KOOZIn the coming months, we will be sharing our second theme-based series titled “Fair Play”, which will tackle issues of visibility, equity and justice in the built and unbuilt spaces of architectural practice. How is the MAK committed to Fair Play design? What standards are you setting for Fair Play architecture in the 21st century?
BR | MW One reason we were excited to make this exhibition is because we saw such a broad range of creators doing this, and we were excited to show a lot of international work, most of it never shown in a museum before. We were careful to create a good balance in terms of gender and diversity of participants. For the exhibition design, we re-used elements and materials from previous exhibitions and made sure that the elements we cannot recycle will have an afterlife either within the museum itself or within other institutions.
The MAK is a historic institution with a historically grown collection. With exhibitions and projects like this we are not only moving forward in terms of representation of more diverse voices, but also looking at the inherent way that space, architecture and urban planning—real and virtual—have to change alongside our values and mindsets towards diversity and inclusion.
Bika Rebek is an architect and educator based in Berlin. She is the founding principal at Some Place Studio, an architectural practice dedicated to designing sustainable and communal spaces. Rebek’s work is defined by an expansive interest in contemporary issues of equity, sustainability and technology through the lens of architectural discourse. She has worked with a number of international institutions, including the Metropolitan Museum of Art in New York City and the Museum of Applied Arts in Vienna, and has designed highly acclaimed spaces for clients such Original Feelings Yoga Studio and Pars Restaurant. She co-authored the Slovenian pavilion at the Venice Biennale in 2018. Bika Rebek has taught at Columbia GSAPP, Yale University, the Spitzer School of Architecture and Node Curatorial Platform. She holds a diploma from the University of Applied Arts in Vienna and a Masters in Critical, Curatorial and Conceptual Practices from Columbia University.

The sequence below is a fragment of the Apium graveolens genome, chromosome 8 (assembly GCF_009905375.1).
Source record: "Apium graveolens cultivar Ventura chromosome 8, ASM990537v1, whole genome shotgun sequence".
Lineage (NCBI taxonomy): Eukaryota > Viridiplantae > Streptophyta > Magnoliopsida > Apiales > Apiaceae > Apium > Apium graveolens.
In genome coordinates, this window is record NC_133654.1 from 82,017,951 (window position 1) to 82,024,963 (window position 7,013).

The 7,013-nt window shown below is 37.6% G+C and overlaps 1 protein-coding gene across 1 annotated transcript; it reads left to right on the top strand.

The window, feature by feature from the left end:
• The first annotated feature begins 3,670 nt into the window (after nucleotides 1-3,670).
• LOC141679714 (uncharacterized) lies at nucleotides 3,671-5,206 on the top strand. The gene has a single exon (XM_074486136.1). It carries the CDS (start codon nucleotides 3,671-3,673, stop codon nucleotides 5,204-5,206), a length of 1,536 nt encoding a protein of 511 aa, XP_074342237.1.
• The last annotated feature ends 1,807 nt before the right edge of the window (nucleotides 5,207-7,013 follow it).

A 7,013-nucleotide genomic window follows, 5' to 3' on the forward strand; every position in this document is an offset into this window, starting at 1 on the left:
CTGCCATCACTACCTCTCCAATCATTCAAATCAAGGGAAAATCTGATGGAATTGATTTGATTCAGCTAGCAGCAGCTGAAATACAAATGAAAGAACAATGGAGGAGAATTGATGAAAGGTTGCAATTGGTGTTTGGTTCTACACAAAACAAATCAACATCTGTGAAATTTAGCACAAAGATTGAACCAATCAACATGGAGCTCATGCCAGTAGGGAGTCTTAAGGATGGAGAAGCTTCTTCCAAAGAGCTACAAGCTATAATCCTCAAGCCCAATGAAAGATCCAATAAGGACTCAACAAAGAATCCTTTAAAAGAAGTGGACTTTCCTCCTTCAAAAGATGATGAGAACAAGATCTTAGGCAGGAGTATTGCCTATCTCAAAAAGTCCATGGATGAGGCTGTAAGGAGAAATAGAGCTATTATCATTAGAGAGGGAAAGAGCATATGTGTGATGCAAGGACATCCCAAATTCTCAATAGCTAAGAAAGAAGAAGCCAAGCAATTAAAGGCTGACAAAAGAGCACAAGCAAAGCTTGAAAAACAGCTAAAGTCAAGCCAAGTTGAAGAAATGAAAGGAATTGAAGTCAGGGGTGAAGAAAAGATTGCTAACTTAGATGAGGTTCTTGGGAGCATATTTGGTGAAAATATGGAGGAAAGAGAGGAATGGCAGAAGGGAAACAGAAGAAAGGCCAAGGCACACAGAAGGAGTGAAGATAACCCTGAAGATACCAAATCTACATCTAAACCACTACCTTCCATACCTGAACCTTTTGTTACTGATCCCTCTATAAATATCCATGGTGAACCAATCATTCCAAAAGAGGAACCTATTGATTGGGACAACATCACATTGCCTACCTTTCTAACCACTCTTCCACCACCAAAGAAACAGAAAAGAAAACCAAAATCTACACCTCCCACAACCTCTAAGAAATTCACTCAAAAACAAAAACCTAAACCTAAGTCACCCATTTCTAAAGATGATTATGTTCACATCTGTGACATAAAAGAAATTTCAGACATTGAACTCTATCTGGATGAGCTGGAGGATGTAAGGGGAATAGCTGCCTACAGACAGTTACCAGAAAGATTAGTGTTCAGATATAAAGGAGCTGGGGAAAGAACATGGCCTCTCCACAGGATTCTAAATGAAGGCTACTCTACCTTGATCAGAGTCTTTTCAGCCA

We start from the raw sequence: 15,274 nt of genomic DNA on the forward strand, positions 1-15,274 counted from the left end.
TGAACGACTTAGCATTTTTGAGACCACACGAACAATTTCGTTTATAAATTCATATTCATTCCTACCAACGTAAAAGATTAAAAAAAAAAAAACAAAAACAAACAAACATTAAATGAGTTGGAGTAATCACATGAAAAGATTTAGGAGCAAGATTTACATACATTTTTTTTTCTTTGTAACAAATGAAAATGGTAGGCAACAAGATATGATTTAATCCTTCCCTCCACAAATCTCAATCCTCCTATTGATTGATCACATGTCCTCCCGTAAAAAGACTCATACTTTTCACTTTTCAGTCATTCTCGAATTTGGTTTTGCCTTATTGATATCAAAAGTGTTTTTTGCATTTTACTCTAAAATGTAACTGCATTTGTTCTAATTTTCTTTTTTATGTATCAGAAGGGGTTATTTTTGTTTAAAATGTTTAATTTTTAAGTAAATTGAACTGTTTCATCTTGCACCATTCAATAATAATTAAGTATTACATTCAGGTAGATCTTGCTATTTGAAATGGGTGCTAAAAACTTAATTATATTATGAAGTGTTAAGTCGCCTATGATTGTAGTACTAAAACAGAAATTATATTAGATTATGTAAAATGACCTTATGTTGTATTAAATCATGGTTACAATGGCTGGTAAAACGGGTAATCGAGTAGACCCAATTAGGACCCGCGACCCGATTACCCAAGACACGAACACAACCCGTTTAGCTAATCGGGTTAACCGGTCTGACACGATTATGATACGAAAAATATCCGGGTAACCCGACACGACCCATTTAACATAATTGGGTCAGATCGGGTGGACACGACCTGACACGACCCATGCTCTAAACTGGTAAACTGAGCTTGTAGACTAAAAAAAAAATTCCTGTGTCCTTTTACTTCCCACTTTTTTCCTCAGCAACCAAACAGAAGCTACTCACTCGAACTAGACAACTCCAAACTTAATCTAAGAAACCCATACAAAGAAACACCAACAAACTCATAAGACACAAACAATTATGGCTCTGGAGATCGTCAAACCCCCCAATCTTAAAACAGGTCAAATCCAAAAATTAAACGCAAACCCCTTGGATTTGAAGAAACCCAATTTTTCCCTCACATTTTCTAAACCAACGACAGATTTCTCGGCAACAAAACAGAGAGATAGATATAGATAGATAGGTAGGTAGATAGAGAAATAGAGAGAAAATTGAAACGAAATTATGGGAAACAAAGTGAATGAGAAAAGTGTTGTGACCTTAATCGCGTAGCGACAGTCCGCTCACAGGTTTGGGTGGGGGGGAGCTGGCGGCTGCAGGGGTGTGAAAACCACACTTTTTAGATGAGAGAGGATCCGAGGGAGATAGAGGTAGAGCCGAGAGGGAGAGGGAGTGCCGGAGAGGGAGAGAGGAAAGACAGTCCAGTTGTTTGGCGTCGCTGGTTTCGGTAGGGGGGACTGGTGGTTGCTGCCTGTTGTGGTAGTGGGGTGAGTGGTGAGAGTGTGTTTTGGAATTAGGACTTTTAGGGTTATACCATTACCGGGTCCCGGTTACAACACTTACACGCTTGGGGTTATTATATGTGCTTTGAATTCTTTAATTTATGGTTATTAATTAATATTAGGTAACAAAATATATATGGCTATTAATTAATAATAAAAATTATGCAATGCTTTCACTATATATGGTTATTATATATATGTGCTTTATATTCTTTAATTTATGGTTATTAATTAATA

Marlies Wirth is a curator and art historian based in Vienna. As the Curator for Digital Culture and Head of the Design Collection at the MAK – Museum of Applied Arts, Vienna she curates exhibitions and programs in the fields of art, design, architecture, and technology. Her research focuses on the cultural, social, ecological and political impacts of the digital age and the role of art and design in re-imagining meaningful relations with our planet. Current and recent exhibitions include “/imagine: A Journey into The New Virtual” (2023), “INVOCATION FOR HOPE. A Commission by Superflux” (2021), “UNCANNY VALUES. Artificial Intelligence & You” (2019), as well as the 2000 m2 MAK DESIGN LAB. She has been the curator of the official contributions of Austria at the Triennale di Milano (2019 and 2022) and the London Design Biennale (2021) and is regularly taking part in international lectures, talks and juries on art, design and digitalisation. Alongside her institutional work, she develops independent exhibition projects with international artists and writes essays and texts for publications.